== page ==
‘Jammeh-era crimes cannot be prosecuted in Gambian courts’


By Omar Bah

Reed Brody, the American human rights lawyer and activist, has said crimes committed under former president Yahya Jammeh cannot be tried in Gambian courts.

The TRRC has recommended Jammeh and 69 others to be prosecuted for the crimes committed between 1994 to 2017. The commission suggested for an internationalised tribunal and rejected the possibility of a purely domestic process, arguing that the country’s legal framework is not adequate in addition to the capacity issues. It also suggested that bringing Jammeh back, detained and prosecuted will be destabilising for the country. However, in its White Paper, the government briefly said it intends to create a special judicial framework within the country’s domestic court system for the prosecution of perpetrators.


“Legal changes would be affected to give its jurisdiction over the offences of torture and international crimes and that the court shall be located in the Gambia with the option of holding sittings in other countries,” it added.

But Reed, who is a leading voice in the Jammeh2Justice campaign, said the conditions the government is pointing out cannot be met. “A domestic court cannot have jurisdiction over crimes that are not yet in the Gambian code, so if laws as they should be are adopted in The Gambia to criminalise torture, crimes against humanity, a domestic court cannot have retroactive jurisdiction over those crimes. A classic example is a decision of the Ecowas Court of Justice in the Hissene Habré case that says in order to prosecute crimes retroactively, there needs to be an internationalised tribunal,” Reed added.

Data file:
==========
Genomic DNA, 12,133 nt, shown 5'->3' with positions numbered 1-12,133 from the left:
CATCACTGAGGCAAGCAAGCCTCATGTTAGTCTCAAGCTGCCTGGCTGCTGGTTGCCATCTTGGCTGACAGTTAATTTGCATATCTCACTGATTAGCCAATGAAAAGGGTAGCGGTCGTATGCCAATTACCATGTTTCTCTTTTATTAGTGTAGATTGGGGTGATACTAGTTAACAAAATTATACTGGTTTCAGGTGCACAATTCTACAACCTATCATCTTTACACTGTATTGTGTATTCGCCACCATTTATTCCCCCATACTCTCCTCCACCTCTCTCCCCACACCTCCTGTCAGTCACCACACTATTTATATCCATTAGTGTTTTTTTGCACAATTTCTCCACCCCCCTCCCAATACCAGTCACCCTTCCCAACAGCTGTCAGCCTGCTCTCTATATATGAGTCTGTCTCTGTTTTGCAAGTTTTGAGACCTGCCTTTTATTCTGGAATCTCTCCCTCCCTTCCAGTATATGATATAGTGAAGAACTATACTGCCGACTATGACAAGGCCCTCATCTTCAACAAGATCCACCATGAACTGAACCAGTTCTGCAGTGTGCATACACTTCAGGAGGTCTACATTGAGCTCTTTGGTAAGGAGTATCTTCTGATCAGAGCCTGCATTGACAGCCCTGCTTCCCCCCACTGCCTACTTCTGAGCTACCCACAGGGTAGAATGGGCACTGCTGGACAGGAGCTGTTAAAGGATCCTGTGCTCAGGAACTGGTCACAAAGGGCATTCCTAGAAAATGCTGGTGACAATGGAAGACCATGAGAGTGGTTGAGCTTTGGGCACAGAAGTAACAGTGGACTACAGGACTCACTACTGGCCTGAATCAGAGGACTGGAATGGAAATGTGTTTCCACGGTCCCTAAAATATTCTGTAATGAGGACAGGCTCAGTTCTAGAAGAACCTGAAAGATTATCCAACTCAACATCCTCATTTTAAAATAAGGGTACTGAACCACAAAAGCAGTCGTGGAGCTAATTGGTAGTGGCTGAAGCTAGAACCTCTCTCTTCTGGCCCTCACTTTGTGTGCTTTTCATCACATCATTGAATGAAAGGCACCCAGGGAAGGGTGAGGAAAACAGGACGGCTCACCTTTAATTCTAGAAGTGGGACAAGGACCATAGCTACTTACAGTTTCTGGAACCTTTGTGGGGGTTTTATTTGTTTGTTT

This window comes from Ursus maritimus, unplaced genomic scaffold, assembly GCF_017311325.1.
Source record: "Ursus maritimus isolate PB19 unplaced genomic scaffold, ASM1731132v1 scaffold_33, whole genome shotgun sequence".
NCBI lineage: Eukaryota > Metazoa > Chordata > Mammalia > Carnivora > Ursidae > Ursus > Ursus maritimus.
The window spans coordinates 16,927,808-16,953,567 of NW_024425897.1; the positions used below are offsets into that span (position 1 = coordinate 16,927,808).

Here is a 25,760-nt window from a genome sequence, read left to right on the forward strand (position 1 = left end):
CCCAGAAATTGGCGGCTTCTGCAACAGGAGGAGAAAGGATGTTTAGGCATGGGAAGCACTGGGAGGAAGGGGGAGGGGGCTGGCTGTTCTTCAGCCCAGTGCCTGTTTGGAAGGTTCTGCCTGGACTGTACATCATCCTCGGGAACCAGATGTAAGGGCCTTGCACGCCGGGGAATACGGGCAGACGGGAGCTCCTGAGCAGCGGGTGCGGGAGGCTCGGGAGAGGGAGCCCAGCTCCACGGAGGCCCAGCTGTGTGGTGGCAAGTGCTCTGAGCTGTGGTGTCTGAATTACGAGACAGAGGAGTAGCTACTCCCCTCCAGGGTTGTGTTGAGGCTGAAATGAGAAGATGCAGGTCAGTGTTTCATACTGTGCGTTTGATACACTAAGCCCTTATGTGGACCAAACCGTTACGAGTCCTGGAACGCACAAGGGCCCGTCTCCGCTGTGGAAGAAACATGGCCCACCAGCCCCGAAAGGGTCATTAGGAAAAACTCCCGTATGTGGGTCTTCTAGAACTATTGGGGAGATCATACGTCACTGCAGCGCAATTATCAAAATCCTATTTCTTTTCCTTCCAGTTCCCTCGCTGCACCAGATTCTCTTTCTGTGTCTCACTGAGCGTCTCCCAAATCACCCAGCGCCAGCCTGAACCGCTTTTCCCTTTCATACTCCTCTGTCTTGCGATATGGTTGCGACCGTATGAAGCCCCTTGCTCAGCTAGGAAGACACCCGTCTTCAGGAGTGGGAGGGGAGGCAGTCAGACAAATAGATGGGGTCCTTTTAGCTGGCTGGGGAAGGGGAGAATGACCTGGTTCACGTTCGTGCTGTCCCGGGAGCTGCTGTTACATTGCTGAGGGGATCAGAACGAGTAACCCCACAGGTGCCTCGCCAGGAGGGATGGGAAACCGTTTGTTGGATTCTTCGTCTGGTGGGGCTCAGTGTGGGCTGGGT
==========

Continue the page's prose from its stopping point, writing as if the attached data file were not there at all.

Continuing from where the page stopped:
He argued that courts in The Gambia “can only sit in The Gambia”, arguing that “a hybrid court would have been the best option because it would have dealt with the retroactivity question and generally introduce international criminal law principle, not just for crimes against humanity but also principles like command responsibility”.

“As we have seen and heard, Jammeh is alleged to have committed a number of crimes personally but in many other instances, he is alleged to have given orders and it may be difficult to prove those others but international law provides that somebody is responsible if their subordinate commits crimes and they do nothing to prevent, stop or punish those crimes,” he explained.

The respected lawyer said under those circumstances, an internationalised court would be necessary to sit in another country.

“If the custody of the former president is obtained, he could be detained and prosecuted in another country that is a member of the hybrid court system,” he said.   

Earlier, reading a statement on behalf of Jammeh2Justice, daughter of the late Solo Sandeng, Fatoumatta Sandeng, said: “The Jammeh2Justice campaign, made of victims of the former regime and Gambian and international activists, calls on the government of The Gambia to take concrete steps to bring former president Yahya Jammeh and his alleged accomplices to justice.

We welcome and salute the government’s acceptance of the TRRC’s recommendations and in particular, its commitment to prosecute Jammeh and his accomplices. But we had hoped that the government would provide greater clarity and detail on the judicial framework it intends to create for those prosecutions.”

Visit to Equatorial Guinea

Madam Sandeng said the victim community is concerned that only days after the Minister of Justice stated that Jammeh will face justice for the atrocities that he committed, President Barrow conducted a state visit to Equatorial Guinea and did not even raise the subject of Jammeh’s extradition”.

She said the government could make it “very difficult for Equatorial Guinea to resist a demand for Jammeh’s extradition by lining up the support of Ecowas and the entire region, in particular countries such as Ghana, Nigeria, Senegal, Togo, Liberia, Sierra Leone and Cote d’Ivoire whose citizens were allegedly murdered under Jammeh’s orders”.